By 2009, the fuel powering the TRR was expected to run out in the coming year to eighteen months.78 Lacking an indigenous capability to replace that fuel at the time, in June 2009 Iran sent a formal request to the IAEA for assistance in locating suppliers of 19.75% enriched uranium fuel rods to power the TRR. The IAEA, led by ElBaradei, initially only shared Iran’s request with the United States and Russia.9 In his 2019 memoir, The Back Channel, William J. Burns, the U.S. Under Secretary of State for Political Affairs during the 2009 talks, recalled: “The implication seemed clear: Either ElBaradei would produce an alternative supplier, or the Iranians would produce the material themselves—and move closer to weapons-grade enrichment.”10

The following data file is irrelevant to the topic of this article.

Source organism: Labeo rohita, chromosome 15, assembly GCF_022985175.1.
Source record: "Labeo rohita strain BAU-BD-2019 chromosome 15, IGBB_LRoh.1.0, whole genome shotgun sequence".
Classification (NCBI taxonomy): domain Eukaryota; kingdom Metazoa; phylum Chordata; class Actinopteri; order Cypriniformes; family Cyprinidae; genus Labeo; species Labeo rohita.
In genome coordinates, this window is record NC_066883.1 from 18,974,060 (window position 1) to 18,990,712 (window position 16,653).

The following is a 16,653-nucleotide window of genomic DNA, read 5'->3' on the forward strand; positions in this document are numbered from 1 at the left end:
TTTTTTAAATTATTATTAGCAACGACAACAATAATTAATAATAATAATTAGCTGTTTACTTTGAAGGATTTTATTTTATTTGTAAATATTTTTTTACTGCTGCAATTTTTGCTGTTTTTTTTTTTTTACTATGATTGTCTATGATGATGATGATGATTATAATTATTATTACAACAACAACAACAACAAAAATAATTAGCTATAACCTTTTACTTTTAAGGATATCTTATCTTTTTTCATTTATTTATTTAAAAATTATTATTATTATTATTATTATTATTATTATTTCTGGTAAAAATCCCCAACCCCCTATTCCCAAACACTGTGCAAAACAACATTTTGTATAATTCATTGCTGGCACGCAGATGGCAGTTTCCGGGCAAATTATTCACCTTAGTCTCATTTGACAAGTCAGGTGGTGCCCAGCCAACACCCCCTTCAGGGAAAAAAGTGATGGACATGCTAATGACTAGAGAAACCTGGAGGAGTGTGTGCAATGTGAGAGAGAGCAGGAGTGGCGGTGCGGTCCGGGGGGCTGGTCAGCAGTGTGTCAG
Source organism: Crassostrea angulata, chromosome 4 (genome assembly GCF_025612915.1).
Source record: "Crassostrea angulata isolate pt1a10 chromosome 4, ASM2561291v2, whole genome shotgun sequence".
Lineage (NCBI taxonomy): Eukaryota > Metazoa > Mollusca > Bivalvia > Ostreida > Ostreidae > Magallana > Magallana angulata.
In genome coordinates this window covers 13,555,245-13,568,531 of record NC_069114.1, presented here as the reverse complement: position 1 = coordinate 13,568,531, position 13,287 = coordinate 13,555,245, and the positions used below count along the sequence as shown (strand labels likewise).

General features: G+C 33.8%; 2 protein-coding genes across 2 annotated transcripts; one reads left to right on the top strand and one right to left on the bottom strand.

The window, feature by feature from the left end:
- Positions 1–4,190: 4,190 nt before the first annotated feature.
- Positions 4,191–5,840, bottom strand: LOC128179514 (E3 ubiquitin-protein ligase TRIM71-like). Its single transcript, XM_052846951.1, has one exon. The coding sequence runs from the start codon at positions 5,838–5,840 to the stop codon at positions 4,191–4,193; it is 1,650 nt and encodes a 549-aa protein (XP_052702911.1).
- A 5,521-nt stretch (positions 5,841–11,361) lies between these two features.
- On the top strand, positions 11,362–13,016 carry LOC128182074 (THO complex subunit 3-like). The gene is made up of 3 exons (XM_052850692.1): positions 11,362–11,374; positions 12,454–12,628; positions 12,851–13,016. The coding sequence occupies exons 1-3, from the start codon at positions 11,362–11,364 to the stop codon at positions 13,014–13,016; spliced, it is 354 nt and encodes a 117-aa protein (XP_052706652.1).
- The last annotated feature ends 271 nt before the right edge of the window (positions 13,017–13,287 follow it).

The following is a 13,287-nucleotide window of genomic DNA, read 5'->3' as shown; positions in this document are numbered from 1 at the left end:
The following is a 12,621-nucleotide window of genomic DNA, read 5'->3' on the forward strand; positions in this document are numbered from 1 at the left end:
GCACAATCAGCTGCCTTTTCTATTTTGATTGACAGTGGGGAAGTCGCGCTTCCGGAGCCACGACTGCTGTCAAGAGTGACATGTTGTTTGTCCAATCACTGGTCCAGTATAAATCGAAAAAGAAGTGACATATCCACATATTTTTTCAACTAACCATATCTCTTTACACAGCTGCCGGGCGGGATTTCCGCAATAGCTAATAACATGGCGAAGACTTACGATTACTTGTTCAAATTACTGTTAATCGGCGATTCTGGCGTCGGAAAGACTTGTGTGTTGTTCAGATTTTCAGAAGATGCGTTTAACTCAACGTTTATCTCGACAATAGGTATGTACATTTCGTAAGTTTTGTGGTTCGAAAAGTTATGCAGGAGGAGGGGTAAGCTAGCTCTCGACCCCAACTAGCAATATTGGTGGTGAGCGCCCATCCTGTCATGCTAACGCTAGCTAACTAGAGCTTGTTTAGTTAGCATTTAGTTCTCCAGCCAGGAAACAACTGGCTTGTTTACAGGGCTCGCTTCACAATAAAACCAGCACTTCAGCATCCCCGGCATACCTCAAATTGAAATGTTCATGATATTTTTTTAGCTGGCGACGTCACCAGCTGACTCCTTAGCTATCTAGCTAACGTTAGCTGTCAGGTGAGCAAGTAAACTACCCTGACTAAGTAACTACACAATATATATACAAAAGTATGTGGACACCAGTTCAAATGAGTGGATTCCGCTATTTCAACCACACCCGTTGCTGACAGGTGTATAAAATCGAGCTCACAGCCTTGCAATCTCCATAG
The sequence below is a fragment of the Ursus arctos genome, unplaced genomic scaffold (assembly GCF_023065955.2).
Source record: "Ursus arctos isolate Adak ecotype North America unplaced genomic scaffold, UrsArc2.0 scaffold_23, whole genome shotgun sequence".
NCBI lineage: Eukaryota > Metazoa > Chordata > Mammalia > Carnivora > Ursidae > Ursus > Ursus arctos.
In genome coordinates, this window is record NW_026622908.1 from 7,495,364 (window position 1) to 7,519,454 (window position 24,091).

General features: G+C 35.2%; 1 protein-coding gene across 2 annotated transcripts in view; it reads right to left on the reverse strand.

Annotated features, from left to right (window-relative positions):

According to Burns, ElBaradei suggested that Iran be supplied with the fuel rods, which posed no real nuclear weapons proliferation risk, so as to deny them a justification to produce the fuel at home by enriching uranium to higher levels.11 This made sense: Iran’s possession of 19.75% enriched uranium that was embedded in fuel elements and placed in the TRR under IAEA safeguards indeed posed little proliferation threat; that material could not easily be diverted under the watchful eye of the IAEA. Even if it were, the diverted solid fuel elements would need to be disassembled and the HALEU fuel reconverted into a gas and then reinjected into Iranian centrifuges in order to reach the high level of enrichment required for a nuclear weapon. This would require Iran to master several steps similar to spent fuel reprocessing to separate, purify, and convert uranium from the TRR fuel, a complex process with limited use for any other purpose.12 On the other hand, if Iran itself enriched uranium hexafluoride gas up to 19.75% uranium-235 content, it could simply continue circulating that same gas through the same centrifuges to enrich that material up to 90% weapons-grade HEU. In fact, due to the nature of uranium enrichment, enriching uranium up to 19.75% levels would mean most of the effort needed to enrich to the 90% weapon-grade levels would have already been completed.13